8/31/2012 | 10:09:42 PM
re: Apple Worked A Broken Patent System
Thank you for this piece Charlie. It helped me understand the whole mess a lot better. I have to wonder how many people who agree that the verdict was a joke own an iPhone (full disclosure, I have a Samsung) and who would be willing to give it up. I definitely do not know enough about the law to make much sense, but couldn't Apple be sued for monopolization or impeding technological progress or even hoarding technology? I think there needs to be some sort of Eminent Domain for technology. If someone won't loosen their grip on technology and it impedes progress, we take it. Not saying I agree with Eminent Domain, just saying in this case, it would be handy. No one can argue how successful Apple is and how much their designs have changed the world, but history has shown that Americans have little love for megalomaniacs and dictatorial entities. It will be interesting to watch what happens next.
elambert303
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elambert303,
User Rank: Apprentice
8/31/2012 | 10:02:09 PM
re: Apple Worked A Broken Patent System
Excellent analysis, Charles
SubjectiveMind
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SubjectiveMind,
User Rank: Apprentice
8/31/2012 | 8:54:26 PM
re: Apple Worked A Broken Patent System
Integrity and ethics are realistic and practical in personal life, and when business is on a level playing field.

The reality is that in a global economy, in this day and age we must use every tactic in the arsenal (that we can live with) to stay profitable, and remain on top. Years ago, not being on top of the heap was ok; these days it is a death sentence... especially in technology.
twalkerm9w
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twalkerm9w,
User Rank: Apprentice
8/31/2012 | 8:34:22 PM
re: Apple Worked A Broken Patent System
This reminds me in some ways of the Selden patent(s) on the automobile, Henry Ford helped to break that fraud, again obviousness. As for Edison many of his inventions (products of the Edison labs) have evolved over the years and most of the time by other people, not Edison or his companies. In this fast changing environment most patents should be restricted to 3 or 4 years then expire and be unrenewable. I wonder what country Apple will turn its guns on next.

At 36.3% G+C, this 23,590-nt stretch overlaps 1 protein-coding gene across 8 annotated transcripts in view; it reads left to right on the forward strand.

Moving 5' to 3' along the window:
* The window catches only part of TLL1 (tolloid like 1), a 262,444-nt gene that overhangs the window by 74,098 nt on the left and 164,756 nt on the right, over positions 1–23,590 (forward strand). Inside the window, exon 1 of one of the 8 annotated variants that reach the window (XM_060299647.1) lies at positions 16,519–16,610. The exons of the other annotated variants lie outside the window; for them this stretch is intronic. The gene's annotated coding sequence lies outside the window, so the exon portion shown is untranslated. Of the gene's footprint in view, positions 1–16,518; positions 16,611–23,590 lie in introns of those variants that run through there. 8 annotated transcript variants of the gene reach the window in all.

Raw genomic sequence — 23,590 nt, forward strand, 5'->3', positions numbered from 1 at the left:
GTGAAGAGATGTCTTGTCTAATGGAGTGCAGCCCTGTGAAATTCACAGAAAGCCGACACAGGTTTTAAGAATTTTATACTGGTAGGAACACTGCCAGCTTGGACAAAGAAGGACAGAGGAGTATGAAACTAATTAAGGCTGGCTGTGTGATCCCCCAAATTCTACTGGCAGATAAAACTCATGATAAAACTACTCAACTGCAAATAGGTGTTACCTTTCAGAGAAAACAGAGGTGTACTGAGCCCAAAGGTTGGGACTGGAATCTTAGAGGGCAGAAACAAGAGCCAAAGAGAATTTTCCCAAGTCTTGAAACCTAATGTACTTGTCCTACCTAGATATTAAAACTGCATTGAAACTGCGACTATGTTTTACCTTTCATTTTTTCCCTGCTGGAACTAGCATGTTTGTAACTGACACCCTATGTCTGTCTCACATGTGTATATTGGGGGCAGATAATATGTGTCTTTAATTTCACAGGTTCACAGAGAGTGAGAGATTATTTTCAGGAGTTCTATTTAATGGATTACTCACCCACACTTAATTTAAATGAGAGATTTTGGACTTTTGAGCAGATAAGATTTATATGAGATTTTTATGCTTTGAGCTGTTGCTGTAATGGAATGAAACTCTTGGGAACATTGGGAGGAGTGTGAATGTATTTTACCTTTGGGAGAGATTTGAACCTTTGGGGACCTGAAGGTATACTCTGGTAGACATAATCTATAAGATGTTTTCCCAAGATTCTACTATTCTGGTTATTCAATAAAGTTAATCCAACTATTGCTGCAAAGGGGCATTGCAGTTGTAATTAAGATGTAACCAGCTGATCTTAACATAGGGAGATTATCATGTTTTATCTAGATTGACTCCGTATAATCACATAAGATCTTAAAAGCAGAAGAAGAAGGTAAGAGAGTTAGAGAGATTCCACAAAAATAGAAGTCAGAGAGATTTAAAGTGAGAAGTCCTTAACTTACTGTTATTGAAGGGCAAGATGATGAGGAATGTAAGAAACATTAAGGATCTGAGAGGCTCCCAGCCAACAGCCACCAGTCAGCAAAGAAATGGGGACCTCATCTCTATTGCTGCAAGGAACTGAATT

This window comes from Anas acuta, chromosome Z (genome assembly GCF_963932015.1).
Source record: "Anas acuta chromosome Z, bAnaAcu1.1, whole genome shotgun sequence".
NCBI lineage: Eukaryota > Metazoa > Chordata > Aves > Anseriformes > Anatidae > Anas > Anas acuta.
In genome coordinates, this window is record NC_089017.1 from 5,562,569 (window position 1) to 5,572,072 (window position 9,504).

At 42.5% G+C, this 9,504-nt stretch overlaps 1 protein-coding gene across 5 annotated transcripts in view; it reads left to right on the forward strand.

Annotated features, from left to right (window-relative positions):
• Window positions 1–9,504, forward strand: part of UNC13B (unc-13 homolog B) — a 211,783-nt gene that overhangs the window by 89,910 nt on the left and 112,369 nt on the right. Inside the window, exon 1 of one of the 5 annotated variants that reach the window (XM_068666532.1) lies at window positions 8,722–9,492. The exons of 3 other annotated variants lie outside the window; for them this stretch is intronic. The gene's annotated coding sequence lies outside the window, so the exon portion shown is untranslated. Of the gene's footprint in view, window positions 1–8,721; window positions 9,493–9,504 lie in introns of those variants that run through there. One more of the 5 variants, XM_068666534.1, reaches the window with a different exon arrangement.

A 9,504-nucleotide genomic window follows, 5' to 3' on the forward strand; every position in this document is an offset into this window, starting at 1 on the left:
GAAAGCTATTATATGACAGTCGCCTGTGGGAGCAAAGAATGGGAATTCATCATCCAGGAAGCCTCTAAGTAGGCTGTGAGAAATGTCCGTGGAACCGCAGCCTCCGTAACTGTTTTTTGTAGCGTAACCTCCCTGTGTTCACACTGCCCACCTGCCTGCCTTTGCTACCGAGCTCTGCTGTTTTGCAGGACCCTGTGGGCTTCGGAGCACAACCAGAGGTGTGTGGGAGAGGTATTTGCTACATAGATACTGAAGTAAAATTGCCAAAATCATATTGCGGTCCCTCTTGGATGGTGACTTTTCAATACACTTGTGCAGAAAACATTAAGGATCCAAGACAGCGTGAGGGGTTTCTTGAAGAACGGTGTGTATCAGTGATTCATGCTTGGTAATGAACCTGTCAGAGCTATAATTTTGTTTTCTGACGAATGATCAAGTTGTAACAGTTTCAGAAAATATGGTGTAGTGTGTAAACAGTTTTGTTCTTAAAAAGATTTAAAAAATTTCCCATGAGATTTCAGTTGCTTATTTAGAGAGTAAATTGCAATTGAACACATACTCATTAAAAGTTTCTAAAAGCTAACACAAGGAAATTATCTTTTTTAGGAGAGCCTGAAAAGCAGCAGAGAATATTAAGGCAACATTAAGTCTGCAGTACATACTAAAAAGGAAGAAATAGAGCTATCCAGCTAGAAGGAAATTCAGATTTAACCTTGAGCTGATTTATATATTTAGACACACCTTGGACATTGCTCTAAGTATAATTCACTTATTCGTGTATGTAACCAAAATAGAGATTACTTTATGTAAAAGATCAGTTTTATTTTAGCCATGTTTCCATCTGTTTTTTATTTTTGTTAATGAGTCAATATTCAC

Eddie60101
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Eddie60101,
User Rank: Apprentice
8/31/2012 | 7:59:09 PM
re: Apple Worked A Broken Patent System
You DO understand that many forms of "intellectual property" are just an idea that has been patented, trademarked, copyrighted, or so on, right? The purpose of patent law is to benefit society (as mentioned in the constitution), not to maximize monetization of every single idea that every company has.
Gene Cavanaugh
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Gene Cavanaugh,
User Rank: Apprentice
8/31/2012 | 7:04:18 PM
re: Apple Worked A Broken Patent System
As an IP (aka "patent") attorney, I have a slightly different slant. Congress has mandated that the USPTO be "profitable" - spend a lot of money expanding, have a slush fund for Congress to dip into, etc.
To do that, the USPTO has to encourage "big spenders" to spend big. So they now have a "performance vs revenue" (translation, as little work (expense) and as many fees (revenue) as possible).
For that model to work, they have to allow the really big spenders to just tell them what they will be allowing. To be successful as an Examiner, you will have to ignore trivial things like prior art, obviousness, etc., and simply tell the "big spender" how much it will cost them for whatever it is they want.
So, Apple is evil, true. But their evil would not work without Congress forcing it on the USPTO. The real perpetrators are the members of Congress who are desperate to find more money to give the wealthy, so the wealthy will pay them.